Wine Spectator Gives ‘Award of Excellence’ to Fake Restaurant
Yes, Wine Spectator magazine, which urges readers to “Learn More, Drink Better,” unwittingly gave an “Award of Excellence” to a non-existent restaurant in Milan. Wine writer Robin Goldstein is behind the hoax. Goldstein entered Osteria L’Intrepido and its fake menu in the magazine’s restaurant awards competition, paying the $250 entry fee, “[a]s part of the research for an academic paper I’m currently working on about standards for wine awards.”
Needless to say, the magazine’s editor was none too happy to learn the publication had been duped, writing:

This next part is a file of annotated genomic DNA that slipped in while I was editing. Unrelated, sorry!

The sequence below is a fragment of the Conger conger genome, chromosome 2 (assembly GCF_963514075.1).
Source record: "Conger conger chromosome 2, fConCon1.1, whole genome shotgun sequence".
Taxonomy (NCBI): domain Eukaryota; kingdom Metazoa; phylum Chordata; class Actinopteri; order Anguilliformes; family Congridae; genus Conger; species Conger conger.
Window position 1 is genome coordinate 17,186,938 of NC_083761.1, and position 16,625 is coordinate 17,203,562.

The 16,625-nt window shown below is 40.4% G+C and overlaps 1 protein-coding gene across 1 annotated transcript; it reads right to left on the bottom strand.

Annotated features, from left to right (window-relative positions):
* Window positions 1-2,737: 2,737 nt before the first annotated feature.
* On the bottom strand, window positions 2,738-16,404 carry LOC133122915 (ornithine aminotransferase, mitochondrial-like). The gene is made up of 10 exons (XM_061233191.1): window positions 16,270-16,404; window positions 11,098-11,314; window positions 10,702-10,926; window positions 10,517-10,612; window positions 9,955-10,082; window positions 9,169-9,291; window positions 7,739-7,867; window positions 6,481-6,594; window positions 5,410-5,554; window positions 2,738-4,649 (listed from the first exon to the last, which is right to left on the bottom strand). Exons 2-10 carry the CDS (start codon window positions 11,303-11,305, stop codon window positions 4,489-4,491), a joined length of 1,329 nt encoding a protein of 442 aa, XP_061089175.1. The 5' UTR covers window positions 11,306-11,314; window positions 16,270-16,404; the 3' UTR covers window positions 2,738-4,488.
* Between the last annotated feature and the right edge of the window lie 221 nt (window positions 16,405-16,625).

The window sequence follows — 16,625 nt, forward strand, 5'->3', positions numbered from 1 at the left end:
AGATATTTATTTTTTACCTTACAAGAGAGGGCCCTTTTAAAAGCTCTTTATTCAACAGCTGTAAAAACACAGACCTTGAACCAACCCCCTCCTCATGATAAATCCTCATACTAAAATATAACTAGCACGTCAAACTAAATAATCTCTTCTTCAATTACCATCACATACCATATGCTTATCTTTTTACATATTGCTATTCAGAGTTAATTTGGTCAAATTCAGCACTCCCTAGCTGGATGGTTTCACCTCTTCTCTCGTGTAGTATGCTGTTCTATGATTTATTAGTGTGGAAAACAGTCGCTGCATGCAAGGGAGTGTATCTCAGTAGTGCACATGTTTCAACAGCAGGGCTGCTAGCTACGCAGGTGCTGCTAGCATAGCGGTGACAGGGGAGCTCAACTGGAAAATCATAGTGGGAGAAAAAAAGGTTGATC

This act of malicious duplicity reminds us that no one is completely immune to fraud. It is sad that an unscrupulous person can attack a publication that has earned its reputation for integrity over the past 32 years. Wine Spectator will clearly have to be more vigilant in the future.
No, the magazine’s editors didn’t try to visit the restaurant. But the editor wrote that phone calls were made that reached an apparently bogus answering machine message, a Google search turned up an address for the restaurant on a map, and the restaurant’s merits were even debated by (phony) Chowhound users.
It would seem that the magazine’s editors are grousing all the way to the bank. As The New York Times points out, “More than 4,000 awards were granted this year, so Wine Spectator made more than $1 million in fees.”
A note about the restaurant’s award has been removed from Wine Spectatator’s website, Goldstein writes, adding that a mention of the award appears in the magazine’s August print edition.